The dwarf pepper – no matter which variety it is – is not frost-hardy or winter-proof. If it stays outside in winter or is kept at temperatures below 12 ° C, it inevitably dies.

Peperomia needs a bright, cool but not cold location to overwinter. For example in an insulated basement, winter garden, hallway or in the living room. Because the plant can be cultivated at normal room temperatures, provided that the care is adjusted accordingly. That means:

  • Water as little as possible, as much as necessary in winter; the colder the location, the rarer and less water is given
  • Fertilization is to be avoided completely
  • In the case of a location above the heater or very dry, warm air, the plant should also be sprayed with lukewarm water once a week

There is nothing more to consider in order to successfully bring the dwarf pepper over the cold season.

Typical diseases and pests

The dwarf pepper is only susceptible to a few pests and diseases. These include:

  • Spider mites
  • Red spiders
  • Root rot
  • Sudden leaf shedding

With suitable care and regular controls, the infestations can be prevented or at least become apparent quickly so that they can be combated in good time.
The spider mites and red spiders occur mainly in winter when the plant is exposed to dry and warm heating air. They express themselves through webs. Colored dots are visible in these and on the leaves. Both types of pests can be combated with a few simple measures.

  1. The dwarf pepper is thorough to shower on the leaf tops and bottoms.
  2. When it is still damp, the peperomia is wrapped in plastic as airtight as possible and left that way for up to four days. Numerous pests die off as a result of this sauna effect.
  3. After the cure with high humidity, a systemic pesticide should also be used. This is added to the irrigation water and works from within.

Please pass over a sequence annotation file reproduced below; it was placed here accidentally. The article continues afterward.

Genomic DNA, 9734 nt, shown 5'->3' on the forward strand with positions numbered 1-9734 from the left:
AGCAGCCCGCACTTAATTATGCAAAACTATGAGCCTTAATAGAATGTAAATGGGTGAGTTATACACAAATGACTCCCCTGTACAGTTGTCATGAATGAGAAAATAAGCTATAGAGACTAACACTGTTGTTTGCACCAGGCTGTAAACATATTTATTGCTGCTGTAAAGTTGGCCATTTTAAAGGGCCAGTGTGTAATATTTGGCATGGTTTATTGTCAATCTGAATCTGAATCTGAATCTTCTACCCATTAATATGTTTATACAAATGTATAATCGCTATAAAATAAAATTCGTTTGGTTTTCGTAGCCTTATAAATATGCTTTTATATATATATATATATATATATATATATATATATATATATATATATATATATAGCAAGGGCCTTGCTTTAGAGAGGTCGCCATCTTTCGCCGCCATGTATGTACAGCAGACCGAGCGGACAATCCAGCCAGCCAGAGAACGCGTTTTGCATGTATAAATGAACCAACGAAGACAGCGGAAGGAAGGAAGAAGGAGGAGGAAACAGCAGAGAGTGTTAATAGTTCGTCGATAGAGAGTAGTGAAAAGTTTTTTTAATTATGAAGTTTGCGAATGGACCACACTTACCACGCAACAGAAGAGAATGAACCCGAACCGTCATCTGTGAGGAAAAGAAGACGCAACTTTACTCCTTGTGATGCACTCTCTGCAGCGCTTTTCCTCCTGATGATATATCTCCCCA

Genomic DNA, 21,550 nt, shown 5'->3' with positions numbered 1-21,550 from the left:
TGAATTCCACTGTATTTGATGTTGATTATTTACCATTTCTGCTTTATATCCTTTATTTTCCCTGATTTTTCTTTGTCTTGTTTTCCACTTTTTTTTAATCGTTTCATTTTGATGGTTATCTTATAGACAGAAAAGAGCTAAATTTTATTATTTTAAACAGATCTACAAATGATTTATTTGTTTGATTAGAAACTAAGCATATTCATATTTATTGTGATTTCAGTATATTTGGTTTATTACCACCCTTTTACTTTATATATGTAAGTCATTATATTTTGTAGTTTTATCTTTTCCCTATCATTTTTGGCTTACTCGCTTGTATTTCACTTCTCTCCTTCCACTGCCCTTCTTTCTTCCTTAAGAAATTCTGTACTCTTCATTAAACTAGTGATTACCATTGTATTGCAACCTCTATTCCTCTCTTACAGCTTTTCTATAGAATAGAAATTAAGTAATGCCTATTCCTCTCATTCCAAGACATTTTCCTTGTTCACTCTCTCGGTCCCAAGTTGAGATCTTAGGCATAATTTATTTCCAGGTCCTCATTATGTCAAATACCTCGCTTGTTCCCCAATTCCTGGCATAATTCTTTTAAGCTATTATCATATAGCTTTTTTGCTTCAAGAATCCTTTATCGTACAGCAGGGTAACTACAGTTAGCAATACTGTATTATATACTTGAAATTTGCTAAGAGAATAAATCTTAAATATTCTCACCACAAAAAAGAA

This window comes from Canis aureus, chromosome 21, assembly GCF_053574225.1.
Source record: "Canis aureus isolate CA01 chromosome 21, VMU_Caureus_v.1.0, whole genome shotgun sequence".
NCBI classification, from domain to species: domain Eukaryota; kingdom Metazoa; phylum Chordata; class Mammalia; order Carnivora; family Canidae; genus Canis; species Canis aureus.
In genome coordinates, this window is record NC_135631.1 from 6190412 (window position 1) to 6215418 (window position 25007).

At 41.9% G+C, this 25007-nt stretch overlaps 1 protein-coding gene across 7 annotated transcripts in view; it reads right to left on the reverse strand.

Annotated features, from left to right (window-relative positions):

4. To avoid further infestation, the Peperomia should be sprayed weekly with lukewarm, low-lime water. The higher humidity has a deterrent effect on the parasites.

In the area of ​​possible diseases, it is mainly mistakes in plant care that can lead to an attack by pathogens. Especially with root rot, either too frequent watering or insufficient drainage is the causal reason. Against this, the only thing that can help is immediate drying and a change of the substrate. Even then, salvation of the peperomia is not guaranteed.

If the dwarf pepper suddenly loses all or at least a large part of its leaves, there are several possible causes. Including:

  • Too little or too much light
  • Excessive or insufficient watering
  • Missing nutrients
  • A location that is too warm, cold or draughty

If this occurs, the maintenance measures and the location should be carefully checked. If the errors are recognized and corrected in good time, the plant can usually still be saved.

Is Peperomia Poisonous?

The dwarf pepper is neither poisonous for humans nor animals. On the contrary, it can even be used by reptiles as part of the forage crop without any problems. Therefore, it is not only a wonderful and safe houseplant, but also ideally suited as a decoration for the terrarium. And because of its wide variety, it is particularly popular here.

At the right location, the dwarf pepper is a very easy to care for and long-term undemanding plant that is equally safe for humans and animals. Green, colorful or patterned, Peperomia is also a decorative addition to the balcony, bed, living room or terrarium.